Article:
Ear phones are worn snugly as people carrying portable music players walk past her everywhere she goes day in and day out. One senior at Chicago University comments on how they are widespread as she herself has an iPod for when she studies or hits the gym. Sadly they fail to recognize how many people their age have already damaged their hearing. When it comes to portable music players and similar devices attached to the ears, only the worst can be expected as feared by the researchers.
From an Indiana university is a director of clinical education in audiology who says that the growing usage for such devices has increased rapidly as compared to the past. Devices like these are now listened to not only when people take a jog. The youth is seen by him to have pairs of ears suited for old people. Students were randomly examined by him and a few colleagues and the results turned out to be an affirmation of how noise induced hearing loss has affected plenty of these youngsters. Such a loss of hearing applies to higher frequencies and it can be the reason behind a mild ringing in the ears or even the failure to follow conversations when a place in particular is somewhat noisy.
According to the specialists, those around 30 to 40 years of age do not only suffer from more pronounced tinnitus but can also find themselves developing problems with internal ringing, buzzing, or whooshing sounds in their ear. The director of a hearing center at a children's hospital in Houston, who's treating more of this age group now says it may be that they're seeing the tip of the iceberg now. As said, more cases like this will cause no alarm whatsoever.
A person who goes to a loud concert or a noisy club is as susceptible to noise induced hearing loss as a person who uses firearms or even power tools. Other than listening to music, doctors say that most people also use headphones today to avoid any ambient sounds from the streets and public transportation. Anything can be detrimental to hearing.
Without you knowing a hearing loss problem can simply attack. For an otologist in Minnesota, other than taking a long period of time to find out it also needs prolonged exposure. When you leave a noisy place and experience ringing ears then you probably have some damage done. If you rest your ears, they might recover, at least partially doctors say. Still, prolonged exposure can lead to the hairs in the inner ear to become damaged and they are necessary for good hearing.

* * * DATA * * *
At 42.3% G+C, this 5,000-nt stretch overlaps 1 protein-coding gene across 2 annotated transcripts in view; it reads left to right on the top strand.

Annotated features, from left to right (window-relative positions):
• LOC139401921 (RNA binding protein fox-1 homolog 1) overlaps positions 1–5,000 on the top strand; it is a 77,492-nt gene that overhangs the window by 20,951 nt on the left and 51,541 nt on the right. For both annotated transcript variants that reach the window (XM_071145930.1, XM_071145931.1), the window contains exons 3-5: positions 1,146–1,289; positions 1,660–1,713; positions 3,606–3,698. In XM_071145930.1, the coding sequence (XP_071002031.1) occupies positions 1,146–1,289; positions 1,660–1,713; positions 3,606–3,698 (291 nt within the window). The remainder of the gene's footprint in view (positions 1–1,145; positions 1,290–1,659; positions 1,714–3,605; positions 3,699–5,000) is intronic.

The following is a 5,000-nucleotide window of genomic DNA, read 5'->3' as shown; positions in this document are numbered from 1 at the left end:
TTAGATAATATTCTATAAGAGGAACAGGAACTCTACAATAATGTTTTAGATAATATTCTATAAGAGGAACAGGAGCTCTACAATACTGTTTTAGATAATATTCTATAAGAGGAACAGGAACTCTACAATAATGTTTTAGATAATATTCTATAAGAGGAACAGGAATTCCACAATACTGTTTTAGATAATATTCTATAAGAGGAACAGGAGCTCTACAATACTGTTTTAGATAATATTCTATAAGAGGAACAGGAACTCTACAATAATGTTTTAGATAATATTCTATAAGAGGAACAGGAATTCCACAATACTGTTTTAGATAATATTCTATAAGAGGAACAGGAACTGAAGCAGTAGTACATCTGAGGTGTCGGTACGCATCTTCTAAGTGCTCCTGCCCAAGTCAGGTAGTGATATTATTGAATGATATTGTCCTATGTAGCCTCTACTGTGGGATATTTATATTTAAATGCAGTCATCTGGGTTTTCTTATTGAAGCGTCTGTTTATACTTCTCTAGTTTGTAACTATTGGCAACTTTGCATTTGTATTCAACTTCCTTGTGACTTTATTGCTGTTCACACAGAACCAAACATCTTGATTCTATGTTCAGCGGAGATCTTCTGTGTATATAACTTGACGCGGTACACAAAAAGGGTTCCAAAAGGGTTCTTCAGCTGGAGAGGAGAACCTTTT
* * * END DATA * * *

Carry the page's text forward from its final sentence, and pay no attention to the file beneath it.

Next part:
Another reason behind the excessive exposure of people when it comes to portable music players is that rechargeable batteries allow for extended listening time, says a children and hearing audiologist from a Northern Colorado university. Volume levels can reach the roof and this causes even more problems for the ears. 25 percent of people who have portable stereos expose themselves to excessively high noise levels that can cause ear damage, as based on the survey published by the national acoustic laboratories in the summer. When a person goes over the safe levels for listening volumes, the research of Britain's royal national institute for deaf people shows that the probably age of this individual is between 18 and 24.
How much is too much? After careful study several researchers at a children's hospital in Boston determined the safe level of portable music player usage is about an hour a day at a 60 percent volume level. People can resort to moving away from loud noises or using ear plugs when at work or in play in order to protect their hearing, as experts advise.
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